|Last Updated: Apr. 05, 2016|
|TOKYO - Apartments||COST (US$)||YIELD (p.a.)||PRICE/SQ.M. (US$)|
|TO BUY||MONTHLY RENT||TO BUY||MONTHLY RENT|
|30 sq. m.||261,000||1,179||5.42%||8,700||39.30|
|55 sq. m.||566,225||2,050||4.35%||10,295||37.28|
|120 sq. m.||1,659,000||4,744||3.43%||13,825||39.53|
Chiyoda: Banjo and Kojimachi
Minato: Aoyama, Harajuku, Shirokane, Azabu, Roppongi, Takanawa and Omotesando
Shibuya: Hiroo, Daikanyama, Ebisu, Shooto, Yoyogi-Uehara
Source: Global Property Guide Definitions: Data FAQ See also: Update Schedule
In Tokyo´s central districts gross rental yields - the return earned on the purchase price of a rental property, before taxation, vacancy costs, and other costs - range from 3.4% to 5.4%. They’re a little higher on smaller apartments. Not great, though not untypical for a city like Tokyo. Yields on the very smallest apartments are 5.4%, a reasonable yield. But then smaller apartments tend to need more maintenance, so a higher yield is justified.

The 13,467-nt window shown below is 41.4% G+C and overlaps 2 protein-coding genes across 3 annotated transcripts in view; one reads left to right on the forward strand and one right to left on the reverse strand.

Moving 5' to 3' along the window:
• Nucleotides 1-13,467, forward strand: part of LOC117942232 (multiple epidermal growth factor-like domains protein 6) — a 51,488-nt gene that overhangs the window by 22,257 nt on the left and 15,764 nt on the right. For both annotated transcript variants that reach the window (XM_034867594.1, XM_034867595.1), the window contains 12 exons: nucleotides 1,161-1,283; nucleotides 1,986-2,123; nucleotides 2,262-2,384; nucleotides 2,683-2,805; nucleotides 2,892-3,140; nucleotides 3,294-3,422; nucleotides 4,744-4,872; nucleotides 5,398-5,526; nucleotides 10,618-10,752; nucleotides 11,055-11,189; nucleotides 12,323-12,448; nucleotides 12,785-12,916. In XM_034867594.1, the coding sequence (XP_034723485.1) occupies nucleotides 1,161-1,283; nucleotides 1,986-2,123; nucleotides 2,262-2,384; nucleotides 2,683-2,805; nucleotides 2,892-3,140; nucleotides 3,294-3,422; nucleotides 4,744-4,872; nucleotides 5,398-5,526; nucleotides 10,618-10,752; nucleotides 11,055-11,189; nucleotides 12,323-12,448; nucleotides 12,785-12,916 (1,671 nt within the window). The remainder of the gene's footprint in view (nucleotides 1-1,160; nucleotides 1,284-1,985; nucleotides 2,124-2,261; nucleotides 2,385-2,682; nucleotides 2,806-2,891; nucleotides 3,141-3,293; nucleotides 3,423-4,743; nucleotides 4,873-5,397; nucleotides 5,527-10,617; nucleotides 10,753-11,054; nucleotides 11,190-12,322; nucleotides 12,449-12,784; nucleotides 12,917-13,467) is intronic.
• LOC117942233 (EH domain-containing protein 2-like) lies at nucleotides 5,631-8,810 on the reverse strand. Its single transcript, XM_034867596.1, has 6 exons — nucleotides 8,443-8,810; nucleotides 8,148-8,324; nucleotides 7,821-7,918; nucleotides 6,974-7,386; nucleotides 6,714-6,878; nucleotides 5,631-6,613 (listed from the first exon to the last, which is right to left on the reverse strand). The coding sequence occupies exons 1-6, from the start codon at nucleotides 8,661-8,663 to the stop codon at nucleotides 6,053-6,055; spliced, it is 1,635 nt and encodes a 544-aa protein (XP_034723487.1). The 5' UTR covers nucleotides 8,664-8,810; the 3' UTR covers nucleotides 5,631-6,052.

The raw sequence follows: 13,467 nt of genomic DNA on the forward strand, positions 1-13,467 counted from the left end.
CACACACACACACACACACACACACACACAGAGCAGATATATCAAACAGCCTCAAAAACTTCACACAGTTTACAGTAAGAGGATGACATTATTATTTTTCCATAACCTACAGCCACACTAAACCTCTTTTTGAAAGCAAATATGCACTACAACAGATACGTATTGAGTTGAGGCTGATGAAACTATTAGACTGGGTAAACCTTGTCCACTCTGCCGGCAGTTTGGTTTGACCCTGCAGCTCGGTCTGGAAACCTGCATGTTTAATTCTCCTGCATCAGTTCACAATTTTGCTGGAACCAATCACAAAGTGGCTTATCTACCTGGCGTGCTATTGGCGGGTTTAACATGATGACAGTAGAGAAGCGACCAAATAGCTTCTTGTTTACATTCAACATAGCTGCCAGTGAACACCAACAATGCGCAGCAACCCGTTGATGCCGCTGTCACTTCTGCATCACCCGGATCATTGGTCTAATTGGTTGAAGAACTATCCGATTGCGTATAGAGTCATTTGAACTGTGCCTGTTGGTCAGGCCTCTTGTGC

Prices per square metre range from around $8,700 to $13,800, not really so expensive when compared to other global cities. In Yen terms residential prices continue to strengthen. That’s likely to continue so long as Abenomics is in place. More money in the system means lower interest rates means increasing asset prices, especially prices of assets that produce nice incomes, like Tokyo property.
This is going to be interesting. If Abenomics really leads to a revival of the Japanese economy, rising incomes will continue to support rising rents. However as time goes on, the success of Abenomics seems more and more in doubt.
Round trip transaction costs are moderate in Japan. See our Property transaction costs analysis for Japan and Property transaction costs in Japan, compared to the rest of Asia.
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